Losing babies a miscarriage of natural justice

FIONNUALA McEVOY lost 13 babies over 12 years before finally giving birth to a daughter, Ailbhe, in January 2001.

“It was a living hell. That’s the only way I can describe it. I am not over it yet,” she said of her nightmare yesterday.

Nothing will ever replace the babies that she lost. “I remember the other babies and still grieve for them,” Fionnuala said at her home outside Kilcock in Co Meath. Ailbhe, now 18 months’ old, was born after Fionnuala received treatment for a blood-clotting disorder. Her 15-year-old son Declan was born without any problems or complications. When he was two years’ old, Fionnuala started trying to have another baby.

She had three miscarriages before medical experts acknowledged something was wrong and began an investigation. “We didn’t want to give up. We wanted to know why I was having all these miscarriages when our first-born was fine.”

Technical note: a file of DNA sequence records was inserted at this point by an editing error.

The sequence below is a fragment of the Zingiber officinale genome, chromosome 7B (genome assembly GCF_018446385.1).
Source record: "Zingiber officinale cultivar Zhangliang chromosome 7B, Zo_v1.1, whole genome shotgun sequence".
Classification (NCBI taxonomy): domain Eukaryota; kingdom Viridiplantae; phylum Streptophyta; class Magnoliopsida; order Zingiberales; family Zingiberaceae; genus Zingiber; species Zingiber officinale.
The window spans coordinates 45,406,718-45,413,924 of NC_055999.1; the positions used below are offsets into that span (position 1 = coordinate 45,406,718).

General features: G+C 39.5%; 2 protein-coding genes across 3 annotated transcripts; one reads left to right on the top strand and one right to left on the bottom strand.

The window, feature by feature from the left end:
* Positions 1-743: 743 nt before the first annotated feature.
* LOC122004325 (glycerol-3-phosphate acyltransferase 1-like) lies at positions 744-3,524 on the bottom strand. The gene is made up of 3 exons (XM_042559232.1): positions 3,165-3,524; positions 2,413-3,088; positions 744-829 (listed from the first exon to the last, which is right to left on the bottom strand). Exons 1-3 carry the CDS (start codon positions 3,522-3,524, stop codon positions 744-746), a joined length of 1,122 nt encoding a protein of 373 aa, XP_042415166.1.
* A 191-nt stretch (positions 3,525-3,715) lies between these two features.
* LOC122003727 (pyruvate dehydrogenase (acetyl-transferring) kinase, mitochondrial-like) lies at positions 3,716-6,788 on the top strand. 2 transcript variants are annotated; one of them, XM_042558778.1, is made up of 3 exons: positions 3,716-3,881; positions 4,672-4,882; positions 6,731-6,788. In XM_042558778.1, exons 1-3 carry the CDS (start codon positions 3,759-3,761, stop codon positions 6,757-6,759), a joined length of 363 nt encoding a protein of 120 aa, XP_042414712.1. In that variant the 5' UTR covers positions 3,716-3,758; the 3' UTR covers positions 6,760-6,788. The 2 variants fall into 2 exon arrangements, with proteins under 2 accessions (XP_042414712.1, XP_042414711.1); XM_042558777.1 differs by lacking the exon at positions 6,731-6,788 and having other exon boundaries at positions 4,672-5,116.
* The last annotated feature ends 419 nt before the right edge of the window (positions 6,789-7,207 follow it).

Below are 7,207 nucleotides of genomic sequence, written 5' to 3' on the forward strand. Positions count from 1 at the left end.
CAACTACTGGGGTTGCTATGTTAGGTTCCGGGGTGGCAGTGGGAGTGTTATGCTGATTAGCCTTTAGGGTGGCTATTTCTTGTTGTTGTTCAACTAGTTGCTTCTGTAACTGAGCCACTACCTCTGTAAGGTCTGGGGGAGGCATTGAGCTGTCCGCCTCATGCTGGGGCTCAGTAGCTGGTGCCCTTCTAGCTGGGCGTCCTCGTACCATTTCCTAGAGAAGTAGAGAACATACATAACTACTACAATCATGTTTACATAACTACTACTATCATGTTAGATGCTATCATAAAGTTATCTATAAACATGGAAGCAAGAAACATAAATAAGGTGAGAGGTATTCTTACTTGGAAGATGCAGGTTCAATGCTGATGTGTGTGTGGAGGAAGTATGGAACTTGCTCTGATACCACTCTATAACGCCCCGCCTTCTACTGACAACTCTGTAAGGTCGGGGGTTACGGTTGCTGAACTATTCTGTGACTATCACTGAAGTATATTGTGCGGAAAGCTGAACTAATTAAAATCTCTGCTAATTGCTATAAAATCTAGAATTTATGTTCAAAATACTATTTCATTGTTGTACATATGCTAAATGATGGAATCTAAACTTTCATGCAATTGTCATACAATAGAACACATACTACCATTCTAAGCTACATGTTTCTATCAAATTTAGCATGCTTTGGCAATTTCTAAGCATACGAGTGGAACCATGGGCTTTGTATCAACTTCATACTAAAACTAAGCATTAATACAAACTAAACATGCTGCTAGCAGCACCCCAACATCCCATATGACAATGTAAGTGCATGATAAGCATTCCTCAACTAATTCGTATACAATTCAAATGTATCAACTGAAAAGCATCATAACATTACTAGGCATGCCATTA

The couple found themselves on a very lonely road as they desperately searched for answers. “I miscarried some babies early. I’ve had stillbirths. We buried four babies,” Fionnuala explained. Declan was five when Fionnuala and husband Jim arranged to have one of their children buried. They made a point of including Declan, who helped carry the coffin and lay it in the grave.

She regretted that a lot of people were afraid to look at a baby that miscarried or was born dead. “I lost a baby girl at 16 weeks and she looked absolutely perfect, even though she was only as big as my hand.”

The baby was called Ciara and was the youngest child that Fionnuala and Jim buried. Unfortunately, how the miscarriage or stillbirth is treated still depends on the hospital and its staff. “People need to be given time to consider how they will deal with the loss of a baby in those circumstances,” said Fionnuala.

It was after losing baby Fiachra in January 2000 that the couple decided that the next pregnancy would be the last.

Fionnuala celebrated her 40th birthday the same year as Ailbhe was born.

When she can, Fionnuala urges women who have suffered miscarriages not to give up. “Don’t think the doctor knows best. If you are not happy with the answers, go somewhere else. Ask the questions. It’s your life, your body and your baby!”

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